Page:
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# OCR A2 Physics - Need some help with moles Watch

1. I need some help with a moles question, I just can't seem to understand moles. If you could please explain these questions for me and how I can get the answers.

Thanks
Reda
2. To calculate number of moles simply divide mass given to you by the mass number. So in the question number of moles is equal to 12/12. Hence number of moles is equal to 1. Use Avogadro's constant to calculate number of atoms or particles (same thing really). Avogadro stated that the number of atoms in a substance is the same once you know the number of moles. 1 mole of any substance has 6.02×10 to the power of 23.

So in the question given to you 1 mole of carbon (which you calculated ) must have Avogadro's number.

The thing about moles is that everyone gets hung about the definition of the mole. It is irrelevant. It is simply a unit. Chemists and Physicists need to use it as they work with infentismally small amounts.

All I can say is that the more you practice mole calculations the easier they become.
3. (Original post by Reda2)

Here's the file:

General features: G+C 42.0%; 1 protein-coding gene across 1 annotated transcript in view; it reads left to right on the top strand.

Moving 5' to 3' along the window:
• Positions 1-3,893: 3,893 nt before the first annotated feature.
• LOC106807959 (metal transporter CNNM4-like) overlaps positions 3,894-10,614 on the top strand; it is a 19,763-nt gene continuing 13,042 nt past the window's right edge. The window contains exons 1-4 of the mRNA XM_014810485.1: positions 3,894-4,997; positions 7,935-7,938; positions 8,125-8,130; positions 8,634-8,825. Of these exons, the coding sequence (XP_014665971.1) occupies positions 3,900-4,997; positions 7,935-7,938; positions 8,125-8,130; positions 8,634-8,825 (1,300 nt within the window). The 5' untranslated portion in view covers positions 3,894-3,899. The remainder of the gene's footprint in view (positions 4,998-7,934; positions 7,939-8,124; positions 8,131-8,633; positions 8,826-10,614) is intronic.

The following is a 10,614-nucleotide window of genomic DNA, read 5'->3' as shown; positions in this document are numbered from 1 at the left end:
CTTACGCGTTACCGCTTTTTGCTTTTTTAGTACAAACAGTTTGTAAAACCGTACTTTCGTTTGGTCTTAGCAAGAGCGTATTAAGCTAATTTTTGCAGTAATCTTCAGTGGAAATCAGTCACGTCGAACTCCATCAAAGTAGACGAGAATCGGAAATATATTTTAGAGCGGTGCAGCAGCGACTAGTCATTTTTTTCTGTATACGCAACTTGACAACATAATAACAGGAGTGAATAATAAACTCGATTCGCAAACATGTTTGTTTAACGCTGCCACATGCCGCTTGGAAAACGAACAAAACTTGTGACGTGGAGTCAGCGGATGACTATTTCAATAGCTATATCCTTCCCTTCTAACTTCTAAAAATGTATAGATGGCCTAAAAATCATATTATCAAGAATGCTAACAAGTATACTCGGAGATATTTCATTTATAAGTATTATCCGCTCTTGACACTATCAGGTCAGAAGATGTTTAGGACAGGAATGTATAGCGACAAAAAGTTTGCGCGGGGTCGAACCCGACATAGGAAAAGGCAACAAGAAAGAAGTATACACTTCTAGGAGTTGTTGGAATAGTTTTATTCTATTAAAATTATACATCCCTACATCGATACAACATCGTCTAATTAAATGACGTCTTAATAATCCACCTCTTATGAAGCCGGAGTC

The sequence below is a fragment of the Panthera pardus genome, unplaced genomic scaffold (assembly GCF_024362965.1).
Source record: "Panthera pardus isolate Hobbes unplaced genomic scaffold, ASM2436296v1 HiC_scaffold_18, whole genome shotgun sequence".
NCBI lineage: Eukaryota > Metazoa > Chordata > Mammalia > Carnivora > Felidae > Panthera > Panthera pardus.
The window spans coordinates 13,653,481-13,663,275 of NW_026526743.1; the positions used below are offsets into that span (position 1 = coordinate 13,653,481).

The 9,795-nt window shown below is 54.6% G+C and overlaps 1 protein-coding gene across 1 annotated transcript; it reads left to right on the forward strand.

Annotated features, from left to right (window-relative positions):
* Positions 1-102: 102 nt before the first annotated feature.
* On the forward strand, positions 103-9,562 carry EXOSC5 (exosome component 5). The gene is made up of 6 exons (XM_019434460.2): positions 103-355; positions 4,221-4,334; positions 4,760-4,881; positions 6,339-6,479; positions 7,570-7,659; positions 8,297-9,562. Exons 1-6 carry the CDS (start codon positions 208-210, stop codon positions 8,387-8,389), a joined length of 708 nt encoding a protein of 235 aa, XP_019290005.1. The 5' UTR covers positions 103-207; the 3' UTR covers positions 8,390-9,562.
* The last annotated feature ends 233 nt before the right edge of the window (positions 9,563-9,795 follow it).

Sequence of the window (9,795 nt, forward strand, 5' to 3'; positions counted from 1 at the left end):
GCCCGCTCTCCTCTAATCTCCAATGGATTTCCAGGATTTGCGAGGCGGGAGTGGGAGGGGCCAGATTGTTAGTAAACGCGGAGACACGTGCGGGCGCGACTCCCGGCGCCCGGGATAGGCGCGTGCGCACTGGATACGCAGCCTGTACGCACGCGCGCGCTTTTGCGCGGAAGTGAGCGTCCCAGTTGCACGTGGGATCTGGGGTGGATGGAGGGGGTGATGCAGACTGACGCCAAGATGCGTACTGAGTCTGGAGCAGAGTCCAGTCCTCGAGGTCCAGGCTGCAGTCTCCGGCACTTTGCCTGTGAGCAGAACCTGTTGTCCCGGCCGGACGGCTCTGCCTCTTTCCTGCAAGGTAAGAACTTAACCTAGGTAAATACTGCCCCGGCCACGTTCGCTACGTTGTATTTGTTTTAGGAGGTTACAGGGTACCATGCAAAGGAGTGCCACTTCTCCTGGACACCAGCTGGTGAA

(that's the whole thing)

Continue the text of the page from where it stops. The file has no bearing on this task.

I need some help with a moles question, I just can't seem to understand moles. If you could please explain these questions for me and how I can get the answers.

Thanks
Reda
This question doesn't seem legit, where did you get it from?

the mass of 1 mole of carbon is ~12 grams, you're probably just going to confuse yourself by practicing nonsense questions.

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1 mole of anything is 6,02 x 1023 of those things... it's a very large number so it's usually used for very small things like atoms or molecules.
6.02 x 1023 is called Avagadro's number

1 mole of carbon atoms is 6,02 x 1023 carbon atoms so if you know the mass of a sample of carbon you can work out the number of moles of atoms it contains quite simply, ti's 12 g per mole... but it's not acceptable to make up values for the mass of a mole of carbon as the author of this question has done.

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